This brings Booker to his third story and again we have a situation where Zanu-NL is using EU law as a basis for causing chaos to British enterprise.

There has, writes Booker, been a further twist to the bizarre "war" being waged by local officials of the Department for Environment, Food and Rural Affairs (Defra) against the Hastings fishermen who operate the largest surviving beach-launched fishing fleet in Europe.

This time it is fisherman Richard Adams. Last December, his small fishing boat broke its propeller shaft when returning to shore. When this stopped Adams going back to collect his nets - worth thousands of pounds - he called on the assistance of his son Michael, who owns an even smaller boat used by sea anglers.

After recovering two sets of nets, containing five fish which they gave to a helper on shore, they were told by a Defra official, Andrew Newlands, that they had committed a criminal offence by fishing from "an unlicensed vessel".

In vain did they protest, in somewhat vivid language, that the law only applies when fish are caught to be sold. Forbidden to fetch his remaining nets, Richard Adams lost them when a storm blew up. The two men were charged with four offences, including "harassing a fisheries officer" by using strong language.

This case follows one Booker reported in January when two other Hastings fishermen, Paul Joy and Graham Bossom, were fined £10,000 with £5,000 costs for catching more cod than they were allowed by their "monthly quota allocation", despite producing a letter from Franz Fischler, then the Brussels fisheries commissioner, confirming that "under 10 metre boats" such as theirs are not covered by quota rules.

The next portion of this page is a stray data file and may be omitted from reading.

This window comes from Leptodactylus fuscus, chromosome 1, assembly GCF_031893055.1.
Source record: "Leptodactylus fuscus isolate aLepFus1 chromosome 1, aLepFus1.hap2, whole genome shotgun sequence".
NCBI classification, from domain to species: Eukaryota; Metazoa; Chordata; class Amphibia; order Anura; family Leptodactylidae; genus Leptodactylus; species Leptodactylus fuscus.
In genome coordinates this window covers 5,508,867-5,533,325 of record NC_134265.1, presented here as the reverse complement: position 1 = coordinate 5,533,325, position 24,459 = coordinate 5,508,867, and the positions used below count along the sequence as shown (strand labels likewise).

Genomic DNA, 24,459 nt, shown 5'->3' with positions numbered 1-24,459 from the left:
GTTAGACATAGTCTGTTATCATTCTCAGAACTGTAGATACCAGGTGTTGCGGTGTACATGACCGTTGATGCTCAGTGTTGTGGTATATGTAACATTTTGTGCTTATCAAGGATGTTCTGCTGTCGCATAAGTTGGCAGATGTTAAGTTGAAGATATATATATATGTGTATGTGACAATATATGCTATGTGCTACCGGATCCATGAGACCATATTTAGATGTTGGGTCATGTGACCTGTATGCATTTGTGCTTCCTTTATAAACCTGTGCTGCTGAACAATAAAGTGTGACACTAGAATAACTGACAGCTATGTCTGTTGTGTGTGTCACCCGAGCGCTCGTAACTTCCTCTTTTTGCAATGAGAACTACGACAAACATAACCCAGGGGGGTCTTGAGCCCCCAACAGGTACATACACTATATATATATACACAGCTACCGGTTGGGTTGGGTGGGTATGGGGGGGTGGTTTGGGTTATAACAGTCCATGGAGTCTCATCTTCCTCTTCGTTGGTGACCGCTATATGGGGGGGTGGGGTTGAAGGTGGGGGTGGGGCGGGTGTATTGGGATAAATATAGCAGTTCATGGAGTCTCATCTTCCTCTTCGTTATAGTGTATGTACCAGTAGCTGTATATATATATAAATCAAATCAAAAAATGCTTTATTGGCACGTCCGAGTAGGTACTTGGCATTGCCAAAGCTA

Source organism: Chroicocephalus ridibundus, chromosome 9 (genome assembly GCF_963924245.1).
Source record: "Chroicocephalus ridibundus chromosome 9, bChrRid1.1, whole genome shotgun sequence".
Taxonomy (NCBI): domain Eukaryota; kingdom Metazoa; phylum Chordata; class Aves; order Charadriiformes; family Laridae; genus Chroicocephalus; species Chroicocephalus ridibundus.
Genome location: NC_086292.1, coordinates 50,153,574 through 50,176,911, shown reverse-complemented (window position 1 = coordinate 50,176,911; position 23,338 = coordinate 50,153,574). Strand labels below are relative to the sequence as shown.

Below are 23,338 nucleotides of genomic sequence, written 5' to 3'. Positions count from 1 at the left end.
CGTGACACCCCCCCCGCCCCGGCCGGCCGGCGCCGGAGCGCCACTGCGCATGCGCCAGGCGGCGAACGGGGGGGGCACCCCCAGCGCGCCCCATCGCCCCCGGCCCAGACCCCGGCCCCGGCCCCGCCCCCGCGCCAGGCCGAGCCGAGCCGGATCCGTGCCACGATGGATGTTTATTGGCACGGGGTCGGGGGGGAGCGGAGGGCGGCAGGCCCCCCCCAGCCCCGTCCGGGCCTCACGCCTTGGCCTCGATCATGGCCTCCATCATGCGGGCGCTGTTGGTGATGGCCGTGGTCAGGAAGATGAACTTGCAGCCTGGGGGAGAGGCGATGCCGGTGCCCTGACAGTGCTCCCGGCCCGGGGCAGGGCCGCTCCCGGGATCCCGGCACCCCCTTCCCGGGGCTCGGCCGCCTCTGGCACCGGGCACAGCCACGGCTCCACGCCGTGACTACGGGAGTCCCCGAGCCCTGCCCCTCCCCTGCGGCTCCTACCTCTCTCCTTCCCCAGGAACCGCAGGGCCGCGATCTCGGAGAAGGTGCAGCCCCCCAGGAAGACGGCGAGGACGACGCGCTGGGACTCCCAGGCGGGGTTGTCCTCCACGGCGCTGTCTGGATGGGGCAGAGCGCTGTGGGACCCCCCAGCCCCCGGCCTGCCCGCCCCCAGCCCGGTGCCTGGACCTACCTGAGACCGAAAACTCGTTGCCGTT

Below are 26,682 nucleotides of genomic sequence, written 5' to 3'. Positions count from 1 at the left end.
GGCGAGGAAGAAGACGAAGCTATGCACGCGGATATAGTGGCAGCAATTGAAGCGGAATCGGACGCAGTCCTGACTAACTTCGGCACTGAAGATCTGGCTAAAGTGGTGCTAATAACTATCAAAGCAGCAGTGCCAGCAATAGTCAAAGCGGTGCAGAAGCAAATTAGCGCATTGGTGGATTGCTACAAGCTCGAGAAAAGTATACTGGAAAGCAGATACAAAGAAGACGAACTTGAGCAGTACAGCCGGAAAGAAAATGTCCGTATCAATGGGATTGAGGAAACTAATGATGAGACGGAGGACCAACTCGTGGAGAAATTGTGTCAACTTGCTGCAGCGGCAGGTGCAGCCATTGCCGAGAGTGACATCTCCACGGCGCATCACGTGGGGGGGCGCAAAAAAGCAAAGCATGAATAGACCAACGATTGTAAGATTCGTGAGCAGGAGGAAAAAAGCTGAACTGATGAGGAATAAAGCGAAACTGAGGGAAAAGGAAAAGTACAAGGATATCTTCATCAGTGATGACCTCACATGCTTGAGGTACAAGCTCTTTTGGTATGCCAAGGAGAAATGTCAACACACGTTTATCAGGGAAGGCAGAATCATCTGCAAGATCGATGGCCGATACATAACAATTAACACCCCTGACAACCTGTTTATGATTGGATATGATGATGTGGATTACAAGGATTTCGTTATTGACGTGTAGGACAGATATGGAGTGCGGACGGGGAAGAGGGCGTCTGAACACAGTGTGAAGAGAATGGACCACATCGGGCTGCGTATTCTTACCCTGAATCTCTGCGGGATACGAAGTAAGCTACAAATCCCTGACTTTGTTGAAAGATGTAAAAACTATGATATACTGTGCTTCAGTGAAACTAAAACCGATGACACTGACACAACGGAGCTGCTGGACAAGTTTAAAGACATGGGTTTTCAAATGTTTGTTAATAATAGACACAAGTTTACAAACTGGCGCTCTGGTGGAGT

So totally irrational is this current case that, next Thursday Michael Foster, a local solicitor, will take time off from campaigning to hold the seat he won in 1997 as Hastings's first-ever Labour MP, to appear in court, free of charge, defending the latest fishermen to face prosecution.

Foster had argued in vain with the fisheries minister Ben Bradshaw that his officials appeared to be prosecuting the two men for an offence which did not exist.

But when he tried to get Mr Bradshaw to persuade his officials to take a more reasonable line over Richard and Michael Adams, the minister refused to intervene. Mr Foster is so concerned by Defra's conduct towards the Hastings fishermen that he has offered, whether or not he is re-elected, to represent the two men until their case is concluded.

That really does tell you something about the state of Zanu-LP.

To conclude, Booker adds a contrasting piece which, in the context, was irresistible. Defra may seem to be doing all it can to destroy our fishing and farming industries, he writes, but at least it has at heart the interests of one group in the countryside.

Hundreds of posters have been sent out by Prof Ian Rivers, of Leeds University's social inclusion unit, appealing for participants in "a research project focusing on the needs and experiences of lesbians, gay men and bisexual men and women living in rural communities". The "Rural LGB Project," Prof Rivers proudly explains, "is supported by Defra".

Frankly, at times, it really is quite hard working out which is worse – the EU or our own government. The only thing in favour of the latter is that we can get rid of it. Let us hope enough people agree that it is time that we did so.